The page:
From the FAQ on the website, it appears that the device is doing a power factor correction: http://en.wikipedia.org/wiki/Power_factor

    I'm a bit puzzled though, because where I live (Europe), residential users are billed for active power (P), not apparent power (S), so the device would have no effect on your bills.
    I agree, this is most likely "snake oil."

    Here is another clue from the article:
    “Weideman uses a sample motor in a demonstration.
    We are buying from the power company, about seven amps,” said Weideman.
    Flip on the switch that recycles the energy.
    “You can see now we’re only buying about 2 ½ amps,” said Weideman.
    One buys watts from the power company, not amps.
    Electronic filters can change the power factor for an application - this is especially true for an unloaded induction motor - most likely as used in the demonstration. (Such devices can produce small improvements in efficiency with some motors.)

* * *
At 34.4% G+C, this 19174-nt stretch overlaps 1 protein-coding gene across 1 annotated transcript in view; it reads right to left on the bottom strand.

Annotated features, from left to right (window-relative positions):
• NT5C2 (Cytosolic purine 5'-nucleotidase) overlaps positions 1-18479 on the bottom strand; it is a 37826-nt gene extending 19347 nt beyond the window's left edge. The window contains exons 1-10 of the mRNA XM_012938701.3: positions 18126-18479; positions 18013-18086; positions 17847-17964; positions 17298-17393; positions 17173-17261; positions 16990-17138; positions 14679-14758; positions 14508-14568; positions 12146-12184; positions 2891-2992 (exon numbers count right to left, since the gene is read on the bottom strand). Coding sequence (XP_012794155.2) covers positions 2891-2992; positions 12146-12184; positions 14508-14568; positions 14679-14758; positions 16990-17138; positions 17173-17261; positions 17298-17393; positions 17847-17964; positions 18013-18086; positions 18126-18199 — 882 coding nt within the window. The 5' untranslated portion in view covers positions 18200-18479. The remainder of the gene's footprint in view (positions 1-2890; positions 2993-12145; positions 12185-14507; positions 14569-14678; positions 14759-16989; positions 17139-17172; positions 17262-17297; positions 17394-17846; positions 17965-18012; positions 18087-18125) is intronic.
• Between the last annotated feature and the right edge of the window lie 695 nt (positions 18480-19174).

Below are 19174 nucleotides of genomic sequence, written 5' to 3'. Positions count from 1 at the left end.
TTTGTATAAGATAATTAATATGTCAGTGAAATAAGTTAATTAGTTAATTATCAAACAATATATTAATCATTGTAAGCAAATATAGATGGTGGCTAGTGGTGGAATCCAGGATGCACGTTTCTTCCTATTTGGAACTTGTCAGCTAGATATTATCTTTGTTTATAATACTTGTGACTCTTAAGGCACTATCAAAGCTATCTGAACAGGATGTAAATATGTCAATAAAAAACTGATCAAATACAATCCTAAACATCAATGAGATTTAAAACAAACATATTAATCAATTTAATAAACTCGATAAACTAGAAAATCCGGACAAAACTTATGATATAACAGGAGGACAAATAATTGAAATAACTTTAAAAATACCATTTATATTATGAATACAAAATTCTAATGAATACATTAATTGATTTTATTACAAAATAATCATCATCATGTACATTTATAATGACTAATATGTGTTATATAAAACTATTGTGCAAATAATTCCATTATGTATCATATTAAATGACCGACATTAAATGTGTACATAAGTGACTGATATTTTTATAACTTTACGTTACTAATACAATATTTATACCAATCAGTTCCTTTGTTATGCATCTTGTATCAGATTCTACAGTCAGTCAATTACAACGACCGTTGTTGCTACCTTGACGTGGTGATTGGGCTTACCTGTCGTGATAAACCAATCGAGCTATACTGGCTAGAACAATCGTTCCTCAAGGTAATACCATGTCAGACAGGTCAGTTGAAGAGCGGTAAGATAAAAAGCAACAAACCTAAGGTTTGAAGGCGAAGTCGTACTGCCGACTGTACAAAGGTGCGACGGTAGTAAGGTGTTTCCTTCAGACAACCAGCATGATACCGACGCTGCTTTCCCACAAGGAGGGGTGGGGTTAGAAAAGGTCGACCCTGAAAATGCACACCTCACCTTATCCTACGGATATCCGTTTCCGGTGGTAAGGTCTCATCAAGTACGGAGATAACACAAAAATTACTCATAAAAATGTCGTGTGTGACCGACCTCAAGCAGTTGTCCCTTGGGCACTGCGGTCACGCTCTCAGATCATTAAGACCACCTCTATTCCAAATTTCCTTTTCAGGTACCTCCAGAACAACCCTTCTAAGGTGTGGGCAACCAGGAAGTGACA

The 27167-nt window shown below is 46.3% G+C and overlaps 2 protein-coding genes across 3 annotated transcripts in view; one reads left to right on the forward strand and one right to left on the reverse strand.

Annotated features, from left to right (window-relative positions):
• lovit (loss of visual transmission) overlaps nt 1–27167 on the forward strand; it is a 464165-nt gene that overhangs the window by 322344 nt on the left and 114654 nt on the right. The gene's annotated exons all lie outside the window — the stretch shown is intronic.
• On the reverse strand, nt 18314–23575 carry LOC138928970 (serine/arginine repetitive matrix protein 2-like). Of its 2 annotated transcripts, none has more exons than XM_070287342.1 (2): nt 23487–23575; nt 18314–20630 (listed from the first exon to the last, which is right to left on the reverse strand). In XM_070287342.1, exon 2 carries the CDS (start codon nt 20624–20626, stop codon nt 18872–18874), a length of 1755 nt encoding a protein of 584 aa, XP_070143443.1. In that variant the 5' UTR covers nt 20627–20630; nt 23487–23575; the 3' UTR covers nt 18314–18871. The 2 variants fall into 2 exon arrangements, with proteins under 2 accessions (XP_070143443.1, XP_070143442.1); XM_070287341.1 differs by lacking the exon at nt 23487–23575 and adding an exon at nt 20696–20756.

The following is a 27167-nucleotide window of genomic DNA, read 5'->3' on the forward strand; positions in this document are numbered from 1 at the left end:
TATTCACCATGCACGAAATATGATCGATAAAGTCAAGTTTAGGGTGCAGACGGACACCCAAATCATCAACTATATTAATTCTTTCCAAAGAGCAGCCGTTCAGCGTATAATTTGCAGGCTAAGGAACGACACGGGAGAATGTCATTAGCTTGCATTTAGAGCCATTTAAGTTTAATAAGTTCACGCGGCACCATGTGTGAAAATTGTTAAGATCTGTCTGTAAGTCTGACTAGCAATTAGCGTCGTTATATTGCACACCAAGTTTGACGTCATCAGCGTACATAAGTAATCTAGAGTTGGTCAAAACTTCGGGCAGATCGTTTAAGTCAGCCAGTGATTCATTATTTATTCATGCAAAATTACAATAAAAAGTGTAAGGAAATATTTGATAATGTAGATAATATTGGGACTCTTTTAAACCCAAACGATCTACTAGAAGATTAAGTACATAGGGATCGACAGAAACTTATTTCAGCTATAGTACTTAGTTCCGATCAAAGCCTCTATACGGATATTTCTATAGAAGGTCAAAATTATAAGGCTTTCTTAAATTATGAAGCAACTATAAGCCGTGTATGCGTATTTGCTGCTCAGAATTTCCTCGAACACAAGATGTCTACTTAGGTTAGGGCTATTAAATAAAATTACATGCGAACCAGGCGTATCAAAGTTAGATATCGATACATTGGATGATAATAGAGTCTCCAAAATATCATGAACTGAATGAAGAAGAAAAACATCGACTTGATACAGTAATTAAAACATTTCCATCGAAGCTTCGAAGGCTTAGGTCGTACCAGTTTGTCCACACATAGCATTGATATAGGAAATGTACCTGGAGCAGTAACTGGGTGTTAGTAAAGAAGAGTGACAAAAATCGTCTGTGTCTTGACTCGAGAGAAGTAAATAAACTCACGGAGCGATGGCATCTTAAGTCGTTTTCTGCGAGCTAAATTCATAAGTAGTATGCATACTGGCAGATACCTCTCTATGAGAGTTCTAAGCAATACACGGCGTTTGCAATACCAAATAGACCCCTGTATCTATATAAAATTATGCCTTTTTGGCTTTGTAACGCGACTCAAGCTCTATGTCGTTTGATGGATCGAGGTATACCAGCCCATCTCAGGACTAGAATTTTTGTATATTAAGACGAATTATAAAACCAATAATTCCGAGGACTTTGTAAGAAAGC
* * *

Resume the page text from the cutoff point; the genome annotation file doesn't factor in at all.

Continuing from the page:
However - in this demonstration, if instead they had measured wattage use (what is actually metered and paid for) - their device would likely not show any change in actual power (watts).

    Here is a one-page summary of the issues with reactive power, power factor, and wattage - with a nice graph:
    www.motorsanddrives.com/cowern/motorterms16.html

  5. #5
    Join Date
    May 2005
    Location
    N.E.Ohio
    Posts
    22,006
    Thanks Kamaz, I guess I'll have to learn more about how power factors and induction work. But; from what I do know, it sounds like a reasonable concept. I also need to learn how apparent and actual power is metered.
    Until I learn this, I will still have the conflict that BioSci presents.
    It sounds right that the wattage is the measure and wouldn't have an effect, but I'm sure the way it's metered might come into play. Especially if the city in the article actually did realize a savings.